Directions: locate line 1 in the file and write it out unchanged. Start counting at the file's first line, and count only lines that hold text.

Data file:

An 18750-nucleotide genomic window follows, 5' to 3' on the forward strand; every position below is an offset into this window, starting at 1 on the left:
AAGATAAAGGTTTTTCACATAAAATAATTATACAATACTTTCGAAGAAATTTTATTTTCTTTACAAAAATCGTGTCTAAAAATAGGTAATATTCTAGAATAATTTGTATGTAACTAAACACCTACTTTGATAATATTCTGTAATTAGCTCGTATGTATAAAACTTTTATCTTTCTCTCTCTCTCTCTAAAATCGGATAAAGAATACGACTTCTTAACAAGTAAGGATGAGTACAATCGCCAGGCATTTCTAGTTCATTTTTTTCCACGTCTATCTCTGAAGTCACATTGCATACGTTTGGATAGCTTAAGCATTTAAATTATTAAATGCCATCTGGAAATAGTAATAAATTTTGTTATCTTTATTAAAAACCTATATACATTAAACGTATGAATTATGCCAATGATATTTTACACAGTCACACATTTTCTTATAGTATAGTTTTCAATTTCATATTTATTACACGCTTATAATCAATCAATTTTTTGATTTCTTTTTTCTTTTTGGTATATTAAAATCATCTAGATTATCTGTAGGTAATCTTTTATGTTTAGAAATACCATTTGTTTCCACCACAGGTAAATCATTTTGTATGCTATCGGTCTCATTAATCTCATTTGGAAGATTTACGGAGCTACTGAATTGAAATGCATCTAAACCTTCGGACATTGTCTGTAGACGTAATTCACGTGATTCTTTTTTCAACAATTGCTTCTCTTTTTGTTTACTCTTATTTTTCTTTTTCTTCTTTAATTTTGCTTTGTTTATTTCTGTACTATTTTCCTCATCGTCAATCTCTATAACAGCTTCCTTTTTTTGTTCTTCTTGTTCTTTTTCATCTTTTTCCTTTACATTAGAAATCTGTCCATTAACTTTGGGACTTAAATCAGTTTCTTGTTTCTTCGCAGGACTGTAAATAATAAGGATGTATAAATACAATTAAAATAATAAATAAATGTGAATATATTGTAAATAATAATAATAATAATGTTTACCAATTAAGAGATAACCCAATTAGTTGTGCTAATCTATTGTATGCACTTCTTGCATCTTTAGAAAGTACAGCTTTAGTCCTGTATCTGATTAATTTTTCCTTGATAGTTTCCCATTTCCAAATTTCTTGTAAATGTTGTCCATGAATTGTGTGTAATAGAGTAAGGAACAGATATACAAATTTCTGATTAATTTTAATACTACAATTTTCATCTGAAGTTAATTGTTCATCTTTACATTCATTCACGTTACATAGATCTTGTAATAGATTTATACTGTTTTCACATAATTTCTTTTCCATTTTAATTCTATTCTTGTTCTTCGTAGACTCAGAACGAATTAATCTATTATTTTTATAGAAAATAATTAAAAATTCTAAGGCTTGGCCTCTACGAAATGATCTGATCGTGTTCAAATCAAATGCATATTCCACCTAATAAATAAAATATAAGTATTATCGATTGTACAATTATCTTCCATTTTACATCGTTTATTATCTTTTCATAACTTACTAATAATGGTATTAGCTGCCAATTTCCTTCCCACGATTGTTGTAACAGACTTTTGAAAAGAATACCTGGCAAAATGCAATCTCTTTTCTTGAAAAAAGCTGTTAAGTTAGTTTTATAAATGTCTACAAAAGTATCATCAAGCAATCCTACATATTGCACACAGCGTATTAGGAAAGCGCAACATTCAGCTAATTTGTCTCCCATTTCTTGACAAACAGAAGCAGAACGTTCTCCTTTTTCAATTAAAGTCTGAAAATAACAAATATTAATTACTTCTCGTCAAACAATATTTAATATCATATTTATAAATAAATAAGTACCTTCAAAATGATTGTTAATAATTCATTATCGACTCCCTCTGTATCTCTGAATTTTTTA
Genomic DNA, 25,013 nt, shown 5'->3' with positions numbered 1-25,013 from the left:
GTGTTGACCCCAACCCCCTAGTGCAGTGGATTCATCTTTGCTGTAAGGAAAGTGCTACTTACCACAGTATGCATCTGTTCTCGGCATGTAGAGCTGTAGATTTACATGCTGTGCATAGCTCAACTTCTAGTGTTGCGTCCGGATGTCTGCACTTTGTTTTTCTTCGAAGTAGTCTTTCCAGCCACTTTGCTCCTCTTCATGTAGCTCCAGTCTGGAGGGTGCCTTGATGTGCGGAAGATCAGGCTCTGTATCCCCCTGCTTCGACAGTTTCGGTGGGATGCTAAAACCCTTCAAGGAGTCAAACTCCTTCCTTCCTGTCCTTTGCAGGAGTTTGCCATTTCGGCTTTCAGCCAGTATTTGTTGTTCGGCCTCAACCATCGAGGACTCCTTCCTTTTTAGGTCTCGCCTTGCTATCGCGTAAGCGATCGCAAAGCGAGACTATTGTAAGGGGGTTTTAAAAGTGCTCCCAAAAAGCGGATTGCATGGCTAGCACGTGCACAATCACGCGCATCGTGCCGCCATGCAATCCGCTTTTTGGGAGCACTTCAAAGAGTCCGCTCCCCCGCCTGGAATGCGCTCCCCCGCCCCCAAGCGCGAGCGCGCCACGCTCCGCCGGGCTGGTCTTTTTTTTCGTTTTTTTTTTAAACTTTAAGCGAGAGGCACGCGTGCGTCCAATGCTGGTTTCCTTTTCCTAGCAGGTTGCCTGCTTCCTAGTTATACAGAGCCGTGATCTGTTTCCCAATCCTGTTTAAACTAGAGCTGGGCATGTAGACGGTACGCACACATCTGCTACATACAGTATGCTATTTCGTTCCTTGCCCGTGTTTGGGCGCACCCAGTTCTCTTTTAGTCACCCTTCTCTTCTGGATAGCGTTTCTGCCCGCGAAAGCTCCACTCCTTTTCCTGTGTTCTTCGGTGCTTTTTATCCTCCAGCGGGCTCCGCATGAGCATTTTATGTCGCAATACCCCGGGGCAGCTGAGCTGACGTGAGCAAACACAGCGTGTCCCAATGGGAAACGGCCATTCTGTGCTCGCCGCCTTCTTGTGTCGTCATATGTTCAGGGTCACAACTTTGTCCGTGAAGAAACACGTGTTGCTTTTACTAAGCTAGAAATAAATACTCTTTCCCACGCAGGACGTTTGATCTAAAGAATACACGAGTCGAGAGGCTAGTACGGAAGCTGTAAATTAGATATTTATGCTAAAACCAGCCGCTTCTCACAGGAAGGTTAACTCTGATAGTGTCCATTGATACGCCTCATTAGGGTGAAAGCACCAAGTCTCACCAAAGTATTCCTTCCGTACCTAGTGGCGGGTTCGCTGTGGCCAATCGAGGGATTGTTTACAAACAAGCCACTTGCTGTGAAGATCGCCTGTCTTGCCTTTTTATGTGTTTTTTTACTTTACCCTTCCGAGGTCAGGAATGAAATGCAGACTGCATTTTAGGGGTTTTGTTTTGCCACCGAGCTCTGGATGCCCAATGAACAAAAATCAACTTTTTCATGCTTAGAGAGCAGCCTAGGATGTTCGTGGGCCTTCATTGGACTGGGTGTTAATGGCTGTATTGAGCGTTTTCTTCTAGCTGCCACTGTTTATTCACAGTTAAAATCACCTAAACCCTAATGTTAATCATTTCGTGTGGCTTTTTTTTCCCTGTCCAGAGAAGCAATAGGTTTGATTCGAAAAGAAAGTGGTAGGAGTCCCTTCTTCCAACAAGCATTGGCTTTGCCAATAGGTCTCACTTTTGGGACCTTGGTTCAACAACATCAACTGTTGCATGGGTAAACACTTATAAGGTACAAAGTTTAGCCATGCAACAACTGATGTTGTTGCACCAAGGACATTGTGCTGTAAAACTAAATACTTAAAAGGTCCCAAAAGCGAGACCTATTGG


An 18750-nucleotide genomic window follows, 5' to 3' on the forward strand; every position below is an offset into this window, starting at 1 on the left: